Originally: Rebellion against Haitian president centers on Cap Haitien


WASHINGTON (CNN) –The Pentagon will send a team of 50 U.S. troops to Haiti in response to a security request from the U.S. Ambassador to Haiti, Pentagon officials told CNN Monday.

The additional U.S. troops will be sent to the embassy in Port-au-Prince to secure the compound as rebels continue to make advances in that country.

The team of 50 U.S. Marines, trained in counterterrorism, would add to the Marine security detachment based at the embassy.

This past weekend, the U.S. State Department ordered the departure of all family members and nonemergency personnel from the U.S. Embassy in Port-au-Prince.

“We decided it is essential to take out nonessential personnel until the situation is more stable,” a senior State Department official said.

Over the weekend, the United States issued a travel warning telling American citizens it is unsafe to remain in Haiti and to leave while commercial flights are still available.

The embassy is open, and U.S. diplomats who are needed to conduct ongoing diplomacy are remaining in the country.

Meanwhile, Haiti’s government sent reinforcements to Cap Haitien after rebels seeking to oust President Jean-Bertrand Aristide moved into the country’s second-largest city Sunday, storming police headquarters and freeing prisoners.

A government source told CNN the rebels had withdrawn from Cap Haitien by Sunday evening, but witnesses and journalists said gunfire could still be heard around the city.

Aristide told a crowd at a celebration in Port-au-Prince that additional police would be sent to Cap Haitien, on the northern coast.

The government source said the reinforcements were on their way Sunday afternoon.

With a population of about 500,000, Cap Haitien is the Aristide government’s last stronghold in northern Haiti.

Walter Eussenius, owner of the Mont Joli Hotel in Cap Haitien, said rebels moved into the city about 10 a.m. Sunday.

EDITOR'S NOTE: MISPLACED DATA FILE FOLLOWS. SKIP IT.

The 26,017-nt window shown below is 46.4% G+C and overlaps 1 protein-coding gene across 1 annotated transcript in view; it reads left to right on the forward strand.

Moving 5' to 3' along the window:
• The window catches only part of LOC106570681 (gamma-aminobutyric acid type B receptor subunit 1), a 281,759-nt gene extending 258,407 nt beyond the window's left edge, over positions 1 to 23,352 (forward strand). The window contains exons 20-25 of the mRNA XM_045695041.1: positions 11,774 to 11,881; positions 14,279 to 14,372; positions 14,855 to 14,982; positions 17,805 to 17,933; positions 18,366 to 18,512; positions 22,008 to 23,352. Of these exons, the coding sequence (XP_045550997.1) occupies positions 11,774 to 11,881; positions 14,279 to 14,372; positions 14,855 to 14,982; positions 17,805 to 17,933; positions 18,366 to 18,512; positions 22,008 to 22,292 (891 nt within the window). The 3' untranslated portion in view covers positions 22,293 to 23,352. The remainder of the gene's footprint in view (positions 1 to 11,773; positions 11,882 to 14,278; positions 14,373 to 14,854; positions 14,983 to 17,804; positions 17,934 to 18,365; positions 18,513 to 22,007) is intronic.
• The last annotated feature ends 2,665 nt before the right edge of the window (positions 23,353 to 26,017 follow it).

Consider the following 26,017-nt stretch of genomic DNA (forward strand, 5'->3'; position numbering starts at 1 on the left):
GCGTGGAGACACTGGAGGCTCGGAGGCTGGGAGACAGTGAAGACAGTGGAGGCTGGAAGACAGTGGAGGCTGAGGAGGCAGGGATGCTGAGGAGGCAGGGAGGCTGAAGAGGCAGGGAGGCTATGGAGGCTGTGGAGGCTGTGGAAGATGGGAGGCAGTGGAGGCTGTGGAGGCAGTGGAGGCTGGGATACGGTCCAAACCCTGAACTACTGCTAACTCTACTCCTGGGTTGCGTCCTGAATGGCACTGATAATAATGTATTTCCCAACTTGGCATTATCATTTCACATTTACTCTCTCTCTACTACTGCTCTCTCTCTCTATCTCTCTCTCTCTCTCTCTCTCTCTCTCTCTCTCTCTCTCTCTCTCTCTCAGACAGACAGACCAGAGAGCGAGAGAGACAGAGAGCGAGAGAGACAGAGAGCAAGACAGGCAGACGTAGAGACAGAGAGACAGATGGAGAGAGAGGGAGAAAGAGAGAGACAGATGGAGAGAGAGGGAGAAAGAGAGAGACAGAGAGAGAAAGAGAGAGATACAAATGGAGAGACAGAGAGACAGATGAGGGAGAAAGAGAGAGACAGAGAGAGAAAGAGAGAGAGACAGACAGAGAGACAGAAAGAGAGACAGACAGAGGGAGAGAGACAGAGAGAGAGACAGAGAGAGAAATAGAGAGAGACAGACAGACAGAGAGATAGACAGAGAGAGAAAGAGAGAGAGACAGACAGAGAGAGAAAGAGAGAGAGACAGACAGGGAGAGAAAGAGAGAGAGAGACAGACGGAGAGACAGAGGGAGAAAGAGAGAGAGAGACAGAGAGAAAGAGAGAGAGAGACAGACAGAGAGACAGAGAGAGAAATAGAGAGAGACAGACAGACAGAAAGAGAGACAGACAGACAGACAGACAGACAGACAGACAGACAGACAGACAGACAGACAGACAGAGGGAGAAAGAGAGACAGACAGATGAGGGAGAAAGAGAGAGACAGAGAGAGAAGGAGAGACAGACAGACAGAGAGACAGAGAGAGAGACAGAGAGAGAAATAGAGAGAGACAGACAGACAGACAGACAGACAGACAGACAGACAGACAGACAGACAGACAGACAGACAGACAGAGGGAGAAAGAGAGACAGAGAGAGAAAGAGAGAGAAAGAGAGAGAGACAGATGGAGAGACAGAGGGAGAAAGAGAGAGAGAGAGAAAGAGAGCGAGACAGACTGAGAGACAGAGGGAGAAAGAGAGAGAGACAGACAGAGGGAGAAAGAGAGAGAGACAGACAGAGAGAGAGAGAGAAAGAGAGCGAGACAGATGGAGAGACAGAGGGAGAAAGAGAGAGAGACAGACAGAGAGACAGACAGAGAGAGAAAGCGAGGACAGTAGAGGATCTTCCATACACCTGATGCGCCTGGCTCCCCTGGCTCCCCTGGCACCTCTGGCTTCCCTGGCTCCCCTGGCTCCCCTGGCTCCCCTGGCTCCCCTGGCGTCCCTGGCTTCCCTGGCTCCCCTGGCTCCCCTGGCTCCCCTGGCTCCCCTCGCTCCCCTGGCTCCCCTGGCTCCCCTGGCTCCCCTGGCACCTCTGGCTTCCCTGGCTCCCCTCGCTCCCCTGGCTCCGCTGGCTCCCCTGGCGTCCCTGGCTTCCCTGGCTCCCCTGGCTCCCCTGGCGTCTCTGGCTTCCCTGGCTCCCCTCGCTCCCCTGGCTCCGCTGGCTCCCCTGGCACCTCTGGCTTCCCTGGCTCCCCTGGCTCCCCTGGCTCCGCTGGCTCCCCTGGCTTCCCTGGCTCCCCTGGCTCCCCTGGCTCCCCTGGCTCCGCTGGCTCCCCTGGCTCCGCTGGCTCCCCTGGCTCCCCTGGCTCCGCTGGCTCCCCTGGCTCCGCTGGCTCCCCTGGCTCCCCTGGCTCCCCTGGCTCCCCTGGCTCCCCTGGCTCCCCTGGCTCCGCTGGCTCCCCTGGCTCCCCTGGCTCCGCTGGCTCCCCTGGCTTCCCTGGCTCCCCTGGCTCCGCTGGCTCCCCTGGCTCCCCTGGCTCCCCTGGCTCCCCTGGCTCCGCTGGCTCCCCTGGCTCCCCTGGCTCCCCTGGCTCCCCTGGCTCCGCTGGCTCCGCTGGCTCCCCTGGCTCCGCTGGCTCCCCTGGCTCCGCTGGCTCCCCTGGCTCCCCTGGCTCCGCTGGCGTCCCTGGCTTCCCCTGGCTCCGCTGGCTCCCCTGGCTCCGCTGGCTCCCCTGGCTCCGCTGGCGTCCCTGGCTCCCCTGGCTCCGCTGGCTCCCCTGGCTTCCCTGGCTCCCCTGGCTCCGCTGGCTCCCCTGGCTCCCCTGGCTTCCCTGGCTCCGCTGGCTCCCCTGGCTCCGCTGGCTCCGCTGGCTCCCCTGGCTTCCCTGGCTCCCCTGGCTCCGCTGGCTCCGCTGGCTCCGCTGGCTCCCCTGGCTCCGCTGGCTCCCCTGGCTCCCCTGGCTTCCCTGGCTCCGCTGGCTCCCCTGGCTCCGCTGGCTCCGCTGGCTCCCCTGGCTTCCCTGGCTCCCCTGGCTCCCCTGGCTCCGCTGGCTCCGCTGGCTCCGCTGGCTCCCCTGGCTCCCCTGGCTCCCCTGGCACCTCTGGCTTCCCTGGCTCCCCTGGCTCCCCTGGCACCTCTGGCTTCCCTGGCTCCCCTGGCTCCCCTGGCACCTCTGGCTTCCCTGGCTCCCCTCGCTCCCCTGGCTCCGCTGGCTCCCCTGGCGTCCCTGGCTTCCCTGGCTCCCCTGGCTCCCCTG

“The population is terrorized and the city is completely surrounded,” Eussenius told CNN in a telephone interview. Machine gun fire could be heard in the background as he spoke.

Eussenius said he said he drove three miles to the airport and was told that rebels had taken over the facility and tried hijack an airplane.

The account backed up a Dominican pilot, who said men armed with machetes boarded a plane in Cap Haitien and forced the pilot to fly to Port-au-Prince.

“We called one of our managers from over there who says there was shooting and the airport is closed,” said the pilot, Ricardo Faustela. “So right now we are not flying, and we don’t know what is happening.”

The Red Cross estimates more than 50 people have been killed since the rebellion erupted February 5 in the city of Gonaives. The rebels say Aristide’s government is corrupt and are calling for new elections.

Aristide’s supporters set up roadblocks and barricades Sunday on the road between Gonaives and Bon Repos, where a large group of heavily armed men attacked a police station Saturday night.

Police said a civilian was killed and an officer was grazed in the head with a bullet. Bon Repos residents said the incursion was the first in the town, which is on the outskirts of Port-au-Prince.

Sunday’s violence came the morning after an international delegation left Haiti, having failed to persuade Aristide’s political opposition to agree to a U.S.-backed power-sharing plan to resolve the tensions.

Aristide had agreed to the plan, but the opposition said it would accept nothing short of his resignation.

The international envoys told reporters Saturday they had given Haiti’s political opposition until 5 p.m. Monday to accept or reject the plan.

The proposal calls for the appointment of a new prime minister acceptable to both sides, a bipartisan Cabinet, new elections to be overseen by international observers and the disarming of militias.

Aristide, a former priest, has faced criticism since an election in 2000 that observers called fraudulent.

Opposition parties accuse his supporters of using violence to intimidate them. He has said repeatedly that he will not willingly step aside until his term of office expires in 2006.

The situation has prompted U.N. Secretary-General Kofi Annan to decide to appoint a special adviser to Haiti.

Nearly 40,000 Haitians fled the country after a 1991 coup that ousted Aristide, who was restored to power in 1994 after U.S. military intervention.

CNN’s Lucia Newman, Ingrid Arnesen and Mike Mount contributed to this report.